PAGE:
May Swenson 1919(?)–1989
American poet, translator, author of children's books, dramatist, and critic.
The following entry presents an overview of Swenson's career through 1996. For further information on Swenson's life and works, see CLC, Volumes 4, 14, and 61.
Respected for her colorful and perceptive observations of natural phenomena and human and animal behavior, Swenson playfully experimented with poetic language, form, and sound, making extensive use of such devices as metaphor, alliteration, assonance, and dissonance. Critics often compare Swenson's poetic style with those of Marianne Moore, Elizabeth Bishop, and e e cummings; like Moore and Bishop, Swenson used richly evocative language and exacting detail in descriptions of the complexities of nature, and, like cummings, she displayed a penchant for wordplay. Swenson's poems are typically related in an objective, detached voice that approaches everyday human concerns, scientific topics, and nature with a sense of curiosity and wonder. Dennis Sampson described Swenson as "mischievous, inquisitive in the extreme, totally given over to the task of witnessing the physical world."
Swenson was born May 28, 1919 (although some sources say she was born in 1913), in Logan, Utah, the oldest child in a devoutly Mormon family of ten children. She attended Utah State University and upon graduation worked as a reporter in Salt Lake City. Moving to New York in 1949, she held various jobs before becoming an editor for New Directions Press in 1959. She resigned the position seven years later in order to devote her time to writing and subsequently served as poet-in-residence at several colleges, including Purdue University, the University of North Carolina at Greensboro, and the University of California at Riverside. She spent the last two decades of her life with her companion, R. R. Knudson, and died on December 4, 1989, in Delaware.
Many of the poems in Swenson's first three volumes, Another Animal (1954), A Cage of Spines (1958), and To Mix with Time: New and Selected Poems (1963), are carefully structured in sound patterns and treat various themes, includ-ing human and animal behavior and features of life and death. Swenson examined the worlds of nature and science in Half Sun Half Sleep (1967) and Iconographs (1970). The latter title is the word Swenson used to describe typographically distinct pieces, including her "shape poems," which are rendered in visual form and syntactical structures associated with the subjects or objects being discussed. For example, the poem "Stone Gullets" is divided into three sections by vertically curving lines, providing a visual image to accompany words that describe the ebb and flow of water in a rocky seascape. Visual and aural elements of language are prominent concerns in New and Selected Things Taking Place (1978) and In Other Words (1988), which collect many poems originally published in periodicals, including Swenson's frequent contributions to The New Yorker. The subject matter of these poems ranges from such ordinary activities as going to the dentist to contemplations of animals, trees, and landscapes. Swenson's continuing interest in science is reflected in poems about an eclipse and the passing of Halley's comet; the five-part "Shuttles" discusses the launches of these spaceships and concludes with ruminations on the Challenger shuttle disaster of 1986. Since the time of her death in 1989, four volumes of Swenson's poetry have been published, most of which are comprised of both poems previously published and poems published for the first time. The Love Poems of May Swenson (1991) contains poems that address romantic and erotic subjects, and The Complete Poems to Solve (1993) contains poems for children, some of which appeared in Poems to Solve (1966). In Nature: Poems Old and New (1994), the poems examine various aspects of the environment, while in May Out West (1996) the focus is specifically on poems centered in the American West.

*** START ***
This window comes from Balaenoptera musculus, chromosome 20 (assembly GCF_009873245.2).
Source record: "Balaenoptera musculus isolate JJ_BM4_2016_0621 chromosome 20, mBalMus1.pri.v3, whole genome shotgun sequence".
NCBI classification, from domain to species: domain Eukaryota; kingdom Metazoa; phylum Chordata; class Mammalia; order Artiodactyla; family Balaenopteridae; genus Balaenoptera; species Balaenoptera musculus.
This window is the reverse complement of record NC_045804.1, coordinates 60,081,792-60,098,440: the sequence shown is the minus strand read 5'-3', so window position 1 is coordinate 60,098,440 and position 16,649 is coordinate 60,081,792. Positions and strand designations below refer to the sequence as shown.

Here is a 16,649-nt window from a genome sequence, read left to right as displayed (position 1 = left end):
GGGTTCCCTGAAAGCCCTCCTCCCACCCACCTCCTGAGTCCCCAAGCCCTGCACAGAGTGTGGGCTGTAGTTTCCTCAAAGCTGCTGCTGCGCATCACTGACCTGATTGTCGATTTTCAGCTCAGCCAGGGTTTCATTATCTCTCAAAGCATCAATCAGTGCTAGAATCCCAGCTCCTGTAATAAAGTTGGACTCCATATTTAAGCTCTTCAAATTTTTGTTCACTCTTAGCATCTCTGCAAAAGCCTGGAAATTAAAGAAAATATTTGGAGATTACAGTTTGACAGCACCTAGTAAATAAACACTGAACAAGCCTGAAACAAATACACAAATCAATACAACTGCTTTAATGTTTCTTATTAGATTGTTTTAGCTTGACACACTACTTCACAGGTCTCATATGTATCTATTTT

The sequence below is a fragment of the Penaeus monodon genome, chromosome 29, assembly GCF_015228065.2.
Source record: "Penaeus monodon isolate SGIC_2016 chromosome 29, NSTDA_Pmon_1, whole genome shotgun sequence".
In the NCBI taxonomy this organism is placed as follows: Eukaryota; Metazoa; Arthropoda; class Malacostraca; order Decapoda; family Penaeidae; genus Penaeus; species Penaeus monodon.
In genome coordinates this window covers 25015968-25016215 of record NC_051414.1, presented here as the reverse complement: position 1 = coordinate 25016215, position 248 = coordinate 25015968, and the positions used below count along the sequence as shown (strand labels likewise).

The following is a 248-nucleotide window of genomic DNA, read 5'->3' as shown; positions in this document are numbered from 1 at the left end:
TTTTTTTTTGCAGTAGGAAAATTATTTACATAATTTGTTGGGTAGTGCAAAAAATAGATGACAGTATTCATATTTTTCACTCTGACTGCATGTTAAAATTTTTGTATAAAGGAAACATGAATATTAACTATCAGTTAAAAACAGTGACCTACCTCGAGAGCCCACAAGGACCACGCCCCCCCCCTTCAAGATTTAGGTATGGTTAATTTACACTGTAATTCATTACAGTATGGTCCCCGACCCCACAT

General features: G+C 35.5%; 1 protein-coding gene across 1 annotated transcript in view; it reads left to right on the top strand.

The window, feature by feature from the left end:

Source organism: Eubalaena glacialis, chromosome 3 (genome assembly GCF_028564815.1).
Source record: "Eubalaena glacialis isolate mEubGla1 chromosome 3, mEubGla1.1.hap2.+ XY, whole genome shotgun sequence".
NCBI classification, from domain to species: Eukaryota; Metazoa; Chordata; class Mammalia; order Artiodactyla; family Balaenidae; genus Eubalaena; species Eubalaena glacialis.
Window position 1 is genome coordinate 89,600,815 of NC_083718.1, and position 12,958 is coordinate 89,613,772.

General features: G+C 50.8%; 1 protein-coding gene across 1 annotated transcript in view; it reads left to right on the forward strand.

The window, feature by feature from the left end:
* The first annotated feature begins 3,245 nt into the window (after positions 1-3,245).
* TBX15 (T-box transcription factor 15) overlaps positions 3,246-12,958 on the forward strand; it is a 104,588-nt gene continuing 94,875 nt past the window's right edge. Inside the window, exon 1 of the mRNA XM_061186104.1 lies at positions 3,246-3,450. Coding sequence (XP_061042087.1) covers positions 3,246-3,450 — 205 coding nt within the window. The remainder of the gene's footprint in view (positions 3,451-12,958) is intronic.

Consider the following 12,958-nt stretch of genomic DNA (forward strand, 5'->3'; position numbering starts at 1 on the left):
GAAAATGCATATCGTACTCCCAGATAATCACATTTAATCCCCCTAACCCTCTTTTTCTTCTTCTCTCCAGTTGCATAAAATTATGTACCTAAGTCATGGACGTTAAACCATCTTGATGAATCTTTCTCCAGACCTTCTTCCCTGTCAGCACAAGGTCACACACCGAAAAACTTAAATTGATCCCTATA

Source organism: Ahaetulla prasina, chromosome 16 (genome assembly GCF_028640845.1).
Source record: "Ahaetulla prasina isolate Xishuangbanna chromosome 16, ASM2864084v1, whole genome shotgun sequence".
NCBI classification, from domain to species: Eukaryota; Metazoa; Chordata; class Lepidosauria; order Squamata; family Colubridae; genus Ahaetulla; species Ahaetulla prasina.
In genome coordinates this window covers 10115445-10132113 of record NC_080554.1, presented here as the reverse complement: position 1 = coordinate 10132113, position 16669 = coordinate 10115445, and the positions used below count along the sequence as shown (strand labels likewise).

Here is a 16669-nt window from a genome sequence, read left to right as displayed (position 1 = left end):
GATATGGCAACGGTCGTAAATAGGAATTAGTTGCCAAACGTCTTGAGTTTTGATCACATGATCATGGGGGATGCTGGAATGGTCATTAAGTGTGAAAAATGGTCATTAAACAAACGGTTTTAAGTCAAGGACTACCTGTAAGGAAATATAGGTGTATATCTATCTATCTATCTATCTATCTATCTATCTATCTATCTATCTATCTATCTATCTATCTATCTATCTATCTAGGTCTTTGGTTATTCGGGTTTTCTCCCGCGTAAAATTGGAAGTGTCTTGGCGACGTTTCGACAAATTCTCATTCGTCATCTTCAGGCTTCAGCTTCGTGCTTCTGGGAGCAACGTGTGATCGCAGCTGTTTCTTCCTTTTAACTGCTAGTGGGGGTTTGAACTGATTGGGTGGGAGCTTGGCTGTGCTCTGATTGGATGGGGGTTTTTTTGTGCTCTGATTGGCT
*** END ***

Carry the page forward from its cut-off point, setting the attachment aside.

Critics have praised Swenson's verbal ingenuity, clear images, and skillful use of internal rhyme, all of which contribute a fresh perspective on human and animal characteristics, death, sexuality, and the art of poetry. Sven Birkerts commented upon Swenson's early work: "The complexities of animal life and natural form are eagerly seized upon, while the intricacies of the social order and the human emotions are not so much overlooked as proscribed. It is as if the greater part of Swenson's psychic endowment has been channeled into the sense organs, which then become capable of the most precise registrations." While several critics have maintained that Swenson adopted a more introspective, self-conscious voice in her later work that lessened the exuberance of her experiments with poetic form and language, and others commented on the lack of emotion and social consciousness throughout her writings, she has been generally praised for her technical abilities and explorations of the challenges and possibilities of language. Mary Jo Salter commented: "Swenson provides comedy in two senses: marrying her words off in one happy ending after another, she makes us laugh as she does so. But whether she writes in jest or earnest, she belongs to that rare company of poets who convert the arbitrary correspondences among the sounds of words into what seems a preexisting order."